Document of the Month, May 2017: School bills and receipts, 1897

May’s Document of the Month has been chosen by our Learning from History Manager, Valina Bowman-Burns. Valina runs workshops for schools to help students discover the past through documents, maps and images from the ERO’s collections, and recently has been building a session for a Coggeshall school using records from their own local past.

This little bundle of receipts (D/NC 1/5/17) dates from 1897, and gives us an insight into the daily life of Coggeshall Congregational School in the late Victorian period. They are also aesthetically interesting, many of them featuring some beautiful artwork and lettering.

The Coggeshall Congregational School has its roots in a Sunday School that was established in 1788 with 200 places for children aged over 7 (there were 268 applicants, suggesting a great deal of local demand for education). The Sunday School movement began in the 1750s, running schools for children of poor families on Sundays as children were often needed to work during the week.

The Congregational School existed by 1855, when the school master was dismissed for drunkenness. By 1857 there were 90 children on the roll; this number was to rapidly expand over the rest of the century as education became compulsory, firstly for children aged 5-10 in 1880, and then up to age 11 in 1893, and up to age 12 in 1899. By the time this bundle of receipts was created there were 258 boys and girls on the school registers, with an average attendance of 190 (Kelly’s Directory, 1898).

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The documents will be on display in the ERO Searchroom throughout May 2017

The most numerous receipts are for purchases made from local coke and coal merchant William Sutton – hopefully enough to keep the pupils and teachers warm while they learned.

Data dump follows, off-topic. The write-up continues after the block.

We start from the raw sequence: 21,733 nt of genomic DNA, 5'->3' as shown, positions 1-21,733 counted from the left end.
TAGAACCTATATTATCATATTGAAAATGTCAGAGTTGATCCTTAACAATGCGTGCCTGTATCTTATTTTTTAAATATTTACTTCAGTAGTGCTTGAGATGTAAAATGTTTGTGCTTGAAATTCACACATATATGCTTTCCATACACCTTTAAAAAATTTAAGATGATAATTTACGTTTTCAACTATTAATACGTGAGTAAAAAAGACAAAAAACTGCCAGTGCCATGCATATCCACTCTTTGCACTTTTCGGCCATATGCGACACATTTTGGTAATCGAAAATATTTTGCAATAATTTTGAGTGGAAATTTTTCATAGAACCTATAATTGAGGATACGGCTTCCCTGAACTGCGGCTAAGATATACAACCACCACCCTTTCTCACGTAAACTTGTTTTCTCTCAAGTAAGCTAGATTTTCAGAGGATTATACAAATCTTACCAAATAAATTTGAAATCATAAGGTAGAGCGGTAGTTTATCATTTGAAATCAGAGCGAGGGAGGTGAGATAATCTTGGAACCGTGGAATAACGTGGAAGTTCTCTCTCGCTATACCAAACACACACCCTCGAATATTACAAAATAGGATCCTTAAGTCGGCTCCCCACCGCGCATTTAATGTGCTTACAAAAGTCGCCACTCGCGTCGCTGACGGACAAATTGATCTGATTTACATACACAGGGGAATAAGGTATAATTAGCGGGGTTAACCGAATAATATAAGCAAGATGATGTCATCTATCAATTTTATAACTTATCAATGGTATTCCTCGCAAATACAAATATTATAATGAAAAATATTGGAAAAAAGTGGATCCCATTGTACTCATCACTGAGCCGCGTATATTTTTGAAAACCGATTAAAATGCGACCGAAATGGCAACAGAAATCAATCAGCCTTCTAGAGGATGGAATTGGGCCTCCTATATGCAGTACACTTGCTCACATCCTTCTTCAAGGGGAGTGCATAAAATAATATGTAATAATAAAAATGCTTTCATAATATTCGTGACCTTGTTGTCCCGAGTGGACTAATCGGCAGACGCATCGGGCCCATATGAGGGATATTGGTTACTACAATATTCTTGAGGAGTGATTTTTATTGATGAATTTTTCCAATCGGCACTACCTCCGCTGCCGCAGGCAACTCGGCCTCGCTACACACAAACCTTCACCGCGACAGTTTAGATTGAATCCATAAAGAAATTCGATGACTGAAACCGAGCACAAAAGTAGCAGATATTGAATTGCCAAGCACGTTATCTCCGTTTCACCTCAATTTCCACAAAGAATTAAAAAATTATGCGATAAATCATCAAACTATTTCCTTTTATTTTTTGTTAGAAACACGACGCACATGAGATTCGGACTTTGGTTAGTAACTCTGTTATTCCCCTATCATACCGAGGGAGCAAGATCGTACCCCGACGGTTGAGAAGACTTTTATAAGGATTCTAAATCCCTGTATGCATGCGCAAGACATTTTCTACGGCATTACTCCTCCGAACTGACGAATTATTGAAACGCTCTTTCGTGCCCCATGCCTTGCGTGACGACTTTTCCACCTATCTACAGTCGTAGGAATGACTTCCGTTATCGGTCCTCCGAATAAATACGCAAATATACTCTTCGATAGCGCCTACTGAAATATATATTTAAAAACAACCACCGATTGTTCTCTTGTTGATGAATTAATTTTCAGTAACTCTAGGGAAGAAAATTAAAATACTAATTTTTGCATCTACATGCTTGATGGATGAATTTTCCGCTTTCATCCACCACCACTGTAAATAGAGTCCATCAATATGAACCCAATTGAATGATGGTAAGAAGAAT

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This handwritten receipt records the items in everyday use within the school including slates and pencils, blotting paper and exercise books. Three dozen exercise books were purchased in February and twelve dozen purchased in April meaning that between January and June 180 exercise books were delivered, almost one for every child in the school.

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One way the school raised money was through the sale of needlework; one document records the sale of needlework items throughout 1897 raised £5 1s 5¾d (about £300 in today’s money). Mr Scott’s pillowslips fetched 1s 5d a pair, while Miss Unwin’s knickers made 1s 9d each.

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Among the receipts is this insurance certificate from the London & Lancashire Fire Insurance Company, insuring the school for £800, about £45,000 today, for a premium of 12 shillings.

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The school ordered items not only from local supplies but from those further afield. This bill is from school suppliers E.J. Arnold & Son who were based in Leeds, and had embraced new communications technology by having a telephone (they were contactable on ‘Nos. 33 & 331’). Directions to their works for visitors, however, were for people who were walking or riding.

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If you are interested in arranging a local history workshop based on real sources from our collections (where we do all the research for you!) do take a look at our Learning from History webpages to see how we can help bring history to life.

Mrs Abigail Abdy her Booke